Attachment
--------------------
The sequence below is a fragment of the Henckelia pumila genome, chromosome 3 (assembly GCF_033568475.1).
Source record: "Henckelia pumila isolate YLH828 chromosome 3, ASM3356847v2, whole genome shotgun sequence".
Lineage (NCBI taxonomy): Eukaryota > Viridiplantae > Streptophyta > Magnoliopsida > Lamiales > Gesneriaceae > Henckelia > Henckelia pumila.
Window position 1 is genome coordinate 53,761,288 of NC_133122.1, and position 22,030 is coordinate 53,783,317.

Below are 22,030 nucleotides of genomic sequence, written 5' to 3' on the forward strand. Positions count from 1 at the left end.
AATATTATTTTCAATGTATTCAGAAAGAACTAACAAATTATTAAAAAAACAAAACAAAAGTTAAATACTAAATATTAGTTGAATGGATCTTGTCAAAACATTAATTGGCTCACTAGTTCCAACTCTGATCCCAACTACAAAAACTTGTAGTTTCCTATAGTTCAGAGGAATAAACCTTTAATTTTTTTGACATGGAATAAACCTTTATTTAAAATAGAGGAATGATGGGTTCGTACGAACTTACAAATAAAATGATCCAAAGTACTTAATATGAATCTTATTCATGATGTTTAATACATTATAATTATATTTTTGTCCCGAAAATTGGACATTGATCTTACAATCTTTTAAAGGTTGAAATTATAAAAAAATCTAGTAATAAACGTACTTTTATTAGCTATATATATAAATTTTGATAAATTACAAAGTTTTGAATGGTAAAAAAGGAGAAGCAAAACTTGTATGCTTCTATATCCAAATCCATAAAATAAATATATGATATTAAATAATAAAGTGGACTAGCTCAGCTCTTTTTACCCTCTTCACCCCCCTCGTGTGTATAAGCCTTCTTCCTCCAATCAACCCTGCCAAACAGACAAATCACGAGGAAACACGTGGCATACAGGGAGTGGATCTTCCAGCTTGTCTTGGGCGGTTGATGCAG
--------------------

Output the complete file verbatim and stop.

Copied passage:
The sequence below is a fragment of the Henckelia pumila genome, chromosome 3 (assembly GCF_033568475.1).
Source record: "Henckelia pumila isolate YLH828 chromosome 3, ASM3356847v2, whole genome shotgun sequence".
Lineage (NCBI taxonomy): Eukaryota > Viridiplantae > Streptophyta > Magnoliopsida > Lamiales > Gesneriaceae > Henckelia > Henckelia pumila.
Window position 1 is genome coordinate 53,761,288 of NC_133122.1, and position 22,030 is coordinate 53,783,317.

Below are 22,030 nucleotides of genomic sequence, written 5' to 3' on the forward strand. Positions count from 1 at the left end.
AATATTATTTTCAATGTATTCAGAAAGAACTAACAAATTATTAAAAAAACAAAACAAAAGTTAAATACTAAATATTAGTTGAATGGATCTTGTCAAAACATTAATTGGCTCACTAGTTCCAACTCTGATCCCAACTACAAAAACTTGTAGTTTCCTATAGTTCAGAGGAATAAACCTTTAATTTTTTTGACATGGAATAAACCTTTATTTAAAATAGAGGAATGATGGGTTCGTACGAACTTACAAATAAAATGATCCAAAGTACTTAATATGAATCTTATTCATGATGTTTAATACATTATAATTATATTTTTGTCCCGAAAATTGGACATTGATCTTACAATCTTTTAAAGGTTGAAATTATAAAAAAATCTAGTAATAAACGTACTTTTATTAGCTATATATATAAATTTTGATAAATTACAAAGTTTTGAATGGTAAAAAAGGAGAAGCAAAACTTGTATGCTTCTATATCCAAATCCATAAAATAAATATATGATATTAAATAATAAAGTGGACTAGCTCAGCTCTTTTTACCCTCTTCACCCCCCTCGTGTGTATAAGCCTTCTTCCTCCAATCAACCCTGCCAAACAGACAAATCACGAGGAAACACGTGGCATACAGGGAGTGGATCTTCCAGCTTGTCTTGGGCGGTTGATGCAG